Western Bluebird

Order: Passeriformes
Family: Turdidae
Genus: Sialia
Species: mexicana

La. passer  sparrow, small bird
La. forma  form, kind, species
La. turdus  a thrush
Gr. sialis  a kind of bird
Aztec Mexitili  god of war


Western Bluebird, Allan Brooks, Birds of Western Canada, P.A. Taverner, 1926
Allan Brooks
About six inches long. Rich azure blue head, neck, back, rump and tail. Reddish brown breast, flanks and a purplish chestnut patch on the upper back. Grayish blue belly. Black beak and eyes.

Western Bluebirds inhabit forest edges, groves and small tree stands, open country, farms and towns in western North America in the Rocky Mountains from British Columbia, all along the Pacific Coast and the arid Southwest, to southern Mexico, overlapping the Mountain Bluebird range.

USGS Western Bluebird Map

Builds nests of sticks, grass, rubbish and feathers in natural or abandoned tree and post hollows, abandoned mud nests of cliff swallows, between tree trunks and their loose bark, barns, cabins and odd building nooks and crannies and birdhouses.

Lays four to six bluish white eggs which hatch after about two weeks incubation and young leave the nest in about another three weeks.

Forage for beetles, spiders, caterpillars and grasshoppers. They also eat berries and other odd fruit.

The Western Bluebird Birdhouse (same as for Mountain Bluebird) has a 5" by 5" floor, 9" inside ceiling, 1 9/16" diameter entrance hole located 7" above the floor and ventilation openings. Hinged roof is secured with shutter hooks.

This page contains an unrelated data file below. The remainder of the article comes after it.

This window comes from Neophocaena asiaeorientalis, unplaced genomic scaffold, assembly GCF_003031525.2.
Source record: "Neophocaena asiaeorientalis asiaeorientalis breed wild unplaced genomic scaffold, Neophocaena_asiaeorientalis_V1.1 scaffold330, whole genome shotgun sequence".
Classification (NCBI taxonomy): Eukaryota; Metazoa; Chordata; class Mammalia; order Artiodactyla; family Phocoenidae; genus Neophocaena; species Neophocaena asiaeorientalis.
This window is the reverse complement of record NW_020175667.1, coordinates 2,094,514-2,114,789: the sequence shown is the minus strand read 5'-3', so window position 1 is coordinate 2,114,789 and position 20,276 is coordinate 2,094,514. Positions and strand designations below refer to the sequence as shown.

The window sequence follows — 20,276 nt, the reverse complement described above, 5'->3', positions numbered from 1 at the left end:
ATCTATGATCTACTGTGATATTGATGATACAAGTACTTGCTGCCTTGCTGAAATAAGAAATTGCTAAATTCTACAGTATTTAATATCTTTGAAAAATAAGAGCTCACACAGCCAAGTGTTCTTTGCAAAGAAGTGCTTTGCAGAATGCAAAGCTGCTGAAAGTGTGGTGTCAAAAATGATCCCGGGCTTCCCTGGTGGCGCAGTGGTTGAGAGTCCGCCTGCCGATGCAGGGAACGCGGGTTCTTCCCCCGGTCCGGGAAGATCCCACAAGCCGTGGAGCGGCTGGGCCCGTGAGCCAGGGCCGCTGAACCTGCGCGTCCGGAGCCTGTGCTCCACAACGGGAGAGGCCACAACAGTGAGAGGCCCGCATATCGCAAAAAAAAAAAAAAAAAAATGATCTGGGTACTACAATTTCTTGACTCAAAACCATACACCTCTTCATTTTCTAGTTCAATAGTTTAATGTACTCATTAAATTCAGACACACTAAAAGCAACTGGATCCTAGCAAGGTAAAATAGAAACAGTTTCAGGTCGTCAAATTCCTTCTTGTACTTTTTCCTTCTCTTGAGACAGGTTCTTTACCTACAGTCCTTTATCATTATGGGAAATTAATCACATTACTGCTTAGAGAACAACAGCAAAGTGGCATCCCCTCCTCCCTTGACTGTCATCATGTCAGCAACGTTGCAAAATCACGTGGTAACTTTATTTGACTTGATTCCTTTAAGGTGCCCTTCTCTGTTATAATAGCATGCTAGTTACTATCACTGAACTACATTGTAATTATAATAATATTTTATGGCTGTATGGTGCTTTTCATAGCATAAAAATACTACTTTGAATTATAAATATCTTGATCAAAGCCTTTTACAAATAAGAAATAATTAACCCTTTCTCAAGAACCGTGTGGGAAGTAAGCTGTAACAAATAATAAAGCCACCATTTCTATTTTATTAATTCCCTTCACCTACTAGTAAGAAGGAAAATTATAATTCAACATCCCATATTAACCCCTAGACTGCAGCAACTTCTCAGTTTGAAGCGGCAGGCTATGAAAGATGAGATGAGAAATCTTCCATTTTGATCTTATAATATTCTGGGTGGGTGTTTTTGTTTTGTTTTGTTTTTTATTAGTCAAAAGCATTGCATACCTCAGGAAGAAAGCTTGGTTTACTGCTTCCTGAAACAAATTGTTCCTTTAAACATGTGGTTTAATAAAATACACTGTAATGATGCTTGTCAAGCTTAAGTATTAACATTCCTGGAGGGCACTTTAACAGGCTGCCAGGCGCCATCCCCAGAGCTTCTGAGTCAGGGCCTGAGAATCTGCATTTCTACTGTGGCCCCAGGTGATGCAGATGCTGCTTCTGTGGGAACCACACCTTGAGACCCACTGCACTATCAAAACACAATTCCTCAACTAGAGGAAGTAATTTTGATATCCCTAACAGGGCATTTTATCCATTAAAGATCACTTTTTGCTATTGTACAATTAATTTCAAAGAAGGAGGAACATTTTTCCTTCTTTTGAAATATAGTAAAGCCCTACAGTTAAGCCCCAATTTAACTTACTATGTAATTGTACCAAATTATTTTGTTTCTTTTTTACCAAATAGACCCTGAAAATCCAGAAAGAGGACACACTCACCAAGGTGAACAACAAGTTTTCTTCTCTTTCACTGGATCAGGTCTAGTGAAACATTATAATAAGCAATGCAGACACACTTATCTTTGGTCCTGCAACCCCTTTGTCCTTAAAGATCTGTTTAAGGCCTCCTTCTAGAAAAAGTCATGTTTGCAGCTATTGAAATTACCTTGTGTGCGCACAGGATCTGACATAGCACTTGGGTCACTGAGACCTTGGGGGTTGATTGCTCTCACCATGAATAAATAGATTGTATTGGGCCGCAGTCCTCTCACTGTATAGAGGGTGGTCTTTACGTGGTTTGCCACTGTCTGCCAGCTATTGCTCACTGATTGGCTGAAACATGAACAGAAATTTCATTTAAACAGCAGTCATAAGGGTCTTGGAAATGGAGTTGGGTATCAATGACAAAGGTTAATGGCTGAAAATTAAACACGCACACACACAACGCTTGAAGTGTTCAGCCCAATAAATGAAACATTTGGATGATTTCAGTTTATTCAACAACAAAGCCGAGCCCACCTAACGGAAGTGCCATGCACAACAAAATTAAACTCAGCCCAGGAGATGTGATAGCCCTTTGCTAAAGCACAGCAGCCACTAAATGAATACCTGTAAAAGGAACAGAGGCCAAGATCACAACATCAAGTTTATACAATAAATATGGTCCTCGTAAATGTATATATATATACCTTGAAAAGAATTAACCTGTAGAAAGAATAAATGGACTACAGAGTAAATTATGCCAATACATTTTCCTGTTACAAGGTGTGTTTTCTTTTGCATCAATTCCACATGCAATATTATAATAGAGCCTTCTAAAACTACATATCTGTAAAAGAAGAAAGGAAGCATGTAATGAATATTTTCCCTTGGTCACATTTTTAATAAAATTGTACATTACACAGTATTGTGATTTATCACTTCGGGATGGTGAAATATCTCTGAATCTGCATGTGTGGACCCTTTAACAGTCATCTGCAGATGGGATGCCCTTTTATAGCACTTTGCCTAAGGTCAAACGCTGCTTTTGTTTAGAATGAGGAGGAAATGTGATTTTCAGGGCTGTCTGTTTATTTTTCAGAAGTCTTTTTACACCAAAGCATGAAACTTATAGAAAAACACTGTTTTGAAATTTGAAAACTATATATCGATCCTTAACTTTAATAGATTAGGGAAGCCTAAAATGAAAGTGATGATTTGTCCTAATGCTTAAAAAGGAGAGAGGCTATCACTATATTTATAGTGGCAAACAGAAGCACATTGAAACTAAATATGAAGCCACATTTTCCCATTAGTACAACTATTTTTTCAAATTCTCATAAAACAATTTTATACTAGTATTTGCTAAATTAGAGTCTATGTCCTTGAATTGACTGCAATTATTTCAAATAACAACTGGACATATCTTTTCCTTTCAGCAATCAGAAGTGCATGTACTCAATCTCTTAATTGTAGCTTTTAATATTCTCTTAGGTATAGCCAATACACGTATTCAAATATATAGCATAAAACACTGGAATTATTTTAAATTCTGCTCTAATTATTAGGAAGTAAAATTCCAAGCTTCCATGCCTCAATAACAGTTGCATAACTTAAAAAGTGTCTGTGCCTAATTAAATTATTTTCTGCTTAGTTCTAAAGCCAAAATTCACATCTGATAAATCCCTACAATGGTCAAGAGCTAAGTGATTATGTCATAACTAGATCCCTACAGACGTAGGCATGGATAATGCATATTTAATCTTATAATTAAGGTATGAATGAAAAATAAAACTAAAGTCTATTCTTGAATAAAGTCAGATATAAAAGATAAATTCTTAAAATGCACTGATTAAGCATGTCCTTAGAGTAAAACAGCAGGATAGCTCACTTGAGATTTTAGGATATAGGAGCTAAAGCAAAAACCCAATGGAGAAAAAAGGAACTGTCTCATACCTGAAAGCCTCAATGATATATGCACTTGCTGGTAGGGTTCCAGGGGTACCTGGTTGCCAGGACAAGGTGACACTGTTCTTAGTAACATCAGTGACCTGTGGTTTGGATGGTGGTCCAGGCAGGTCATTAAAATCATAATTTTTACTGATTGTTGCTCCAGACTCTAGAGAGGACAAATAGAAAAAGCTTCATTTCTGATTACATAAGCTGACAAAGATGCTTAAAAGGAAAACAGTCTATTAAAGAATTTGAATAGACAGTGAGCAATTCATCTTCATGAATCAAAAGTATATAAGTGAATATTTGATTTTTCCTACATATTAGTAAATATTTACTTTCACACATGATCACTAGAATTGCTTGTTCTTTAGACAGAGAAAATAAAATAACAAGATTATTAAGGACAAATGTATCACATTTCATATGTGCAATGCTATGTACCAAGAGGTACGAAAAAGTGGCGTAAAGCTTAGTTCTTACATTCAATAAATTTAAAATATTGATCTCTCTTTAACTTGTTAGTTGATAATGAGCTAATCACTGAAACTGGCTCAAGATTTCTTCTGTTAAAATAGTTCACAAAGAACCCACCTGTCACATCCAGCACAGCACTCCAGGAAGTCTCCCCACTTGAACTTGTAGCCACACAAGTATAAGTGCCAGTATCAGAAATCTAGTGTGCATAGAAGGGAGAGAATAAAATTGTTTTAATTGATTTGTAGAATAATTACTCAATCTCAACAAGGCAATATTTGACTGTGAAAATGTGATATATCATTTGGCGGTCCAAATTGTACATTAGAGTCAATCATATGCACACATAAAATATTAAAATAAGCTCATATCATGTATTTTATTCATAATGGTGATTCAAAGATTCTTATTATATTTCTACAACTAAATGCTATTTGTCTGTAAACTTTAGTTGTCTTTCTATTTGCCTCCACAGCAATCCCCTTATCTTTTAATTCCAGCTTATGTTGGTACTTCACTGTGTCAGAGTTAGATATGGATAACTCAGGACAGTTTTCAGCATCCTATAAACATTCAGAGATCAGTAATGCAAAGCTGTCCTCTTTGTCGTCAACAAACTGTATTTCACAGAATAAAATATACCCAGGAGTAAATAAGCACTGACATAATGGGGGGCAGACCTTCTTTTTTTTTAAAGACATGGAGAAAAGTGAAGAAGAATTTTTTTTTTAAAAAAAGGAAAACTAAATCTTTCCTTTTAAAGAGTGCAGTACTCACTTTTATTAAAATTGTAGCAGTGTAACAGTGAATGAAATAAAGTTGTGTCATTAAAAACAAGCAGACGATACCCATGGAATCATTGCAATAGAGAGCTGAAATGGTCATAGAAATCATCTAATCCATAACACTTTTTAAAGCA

Mount bluebird houses 3� - 6� high on a post in woodland clearings, shelter belt edges bordering fields, among scattered trees, or pasture fence lines.

Nestbox Plans for Western and Mountain Bluebirds
Western & Mountain Bluebird Nest Box Plans

English sparrows, tree swallows, violet green swallows, titmice, wrens, chickadees, nuthatches and downy woodpeckers may use this box.

Make a "bluebird trail" of several houses about 100 yards apart; further in wide open expanses and closer in clearings of wooded areas.

On fence lines mount houses on the sides of posts facing the next post. The recessed position helps avoid cattle or other large animals that like to rub against them. Monitor the boxes for unwanted squatters. Deter predators with steel posts or sheet metal wrapped around wood posts. Avoid shade, but also avoid direct sunlight through the entrance if possible.

Tree Swallows and Violet Green Swallows make good neighbors and will help defend against sparrows. See their birdhouse plans below.


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